Certainly on the present occasion there were moments of poetry that brought a fresh meaning to familiar passages, but the careful ministrations of Norrington and the orchestra's command of style were prevented from making their full impact by the very problematic acoustics of the Guildhall's Great Hall. In an opening talk to his audience, Norrington made a gracious comparison between the civic pride, nationalistic myth-making and sense of a chivalric past which were shared by both the venue and Smetana's musical intentions, but the suitability of the hall did not stretch to purely musical requirements. Many of the textures were reduced to a generalised wash of sound, and strings were virtually inaudible in the more massive tuttis.
Still, something of the composer's political intent and unique poetic vision did shine through, especially in quieter passages. The bardic opening of the cycle, with harps questioning and answering from opposite sides of the stage, to be followed by hymnic exchanges between wind and strings, made a stirring opening, while the magic trickling of the stream that will eventually become a roaring flood in "Vltava" was also arrestingly characterised. Indeed, each tone-poem possesses a section or two which the hall's resonance favoured, and the epic moment in "Sarka" when horns call through the rustling forest to summon Amazon warriors to the slaughter chilled the spine, while the moonlight scene in "Vltava" evoked a breathtaking magic.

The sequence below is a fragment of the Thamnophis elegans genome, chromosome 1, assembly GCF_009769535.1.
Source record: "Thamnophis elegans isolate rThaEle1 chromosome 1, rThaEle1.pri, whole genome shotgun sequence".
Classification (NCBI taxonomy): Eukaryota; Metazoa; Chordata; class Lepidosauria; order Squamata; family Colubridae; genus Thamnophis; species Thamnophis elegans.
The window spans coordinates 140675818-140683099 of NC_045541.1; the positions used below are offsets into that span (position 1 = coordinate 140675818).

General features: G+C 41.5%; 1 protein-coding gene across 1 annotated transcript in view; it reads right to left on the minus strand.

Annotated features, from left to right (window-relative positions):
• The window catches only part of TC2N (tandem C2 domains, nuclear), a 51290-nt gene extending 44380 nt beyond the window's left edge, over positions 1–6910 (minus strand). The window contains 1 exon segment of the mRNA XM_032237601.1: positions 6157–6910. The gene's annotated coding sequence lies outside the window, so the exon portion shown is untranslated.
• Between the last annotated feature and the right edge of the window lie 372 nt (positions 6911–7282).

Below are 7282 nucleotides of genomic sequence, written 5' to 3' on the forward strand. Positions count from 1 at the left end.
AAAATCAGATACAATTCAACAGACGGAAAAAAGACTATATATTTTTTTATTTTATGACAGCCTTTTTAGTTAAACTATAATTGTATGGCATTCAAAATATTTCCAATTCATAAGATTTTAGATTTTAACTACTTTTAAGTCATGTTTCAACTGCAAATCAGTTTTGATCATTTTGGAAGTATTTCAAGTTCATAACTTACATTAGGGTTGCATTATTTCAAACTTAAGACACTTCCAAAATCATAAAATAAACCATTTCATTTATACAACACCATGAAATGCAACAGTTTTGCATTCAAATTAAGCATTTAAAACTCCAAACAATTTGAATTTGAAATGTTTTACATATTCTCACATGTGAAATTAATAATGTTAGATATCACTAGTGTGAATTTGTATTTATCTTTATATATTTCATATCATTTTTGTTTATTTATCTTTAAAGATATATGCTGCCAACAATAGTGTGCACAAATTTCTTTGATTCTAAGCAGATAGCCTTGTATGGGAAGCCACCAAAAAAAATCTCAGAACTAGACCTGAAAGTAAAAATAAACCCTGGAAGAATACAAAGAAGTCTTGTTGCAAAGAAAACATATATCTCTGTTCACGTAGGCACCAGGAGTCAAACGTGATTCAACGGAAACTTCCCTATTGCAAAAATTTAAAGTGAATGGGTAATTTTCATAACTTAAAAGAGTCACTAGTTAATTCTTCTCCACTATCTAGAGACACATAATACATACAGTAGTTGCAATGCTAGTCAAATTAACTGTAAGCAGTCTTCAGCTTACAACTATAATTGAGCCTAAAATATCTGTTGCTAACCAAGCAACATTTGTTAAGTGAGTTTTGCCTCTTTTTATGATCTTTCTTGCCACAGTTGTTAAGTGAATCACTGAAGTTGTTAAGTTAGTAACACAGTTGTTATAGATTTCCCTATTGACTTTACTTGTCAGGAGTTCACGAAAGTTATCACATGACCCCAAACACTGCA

The sheer rhythmic panache of Smetana's structures often failed to tell, however. The hall smoothed over far too many rhythmic edges and there was little the performers could do about it. One looks forward to hearing in less resonant surroundings an interpretation that had been honed at the Prague Spring Festival as well as elsewhere on the orchestra's recent European tour. Norrington and his players clearly have much more to tell us about this marvellous work.
ANTHONY PAYNEReuse content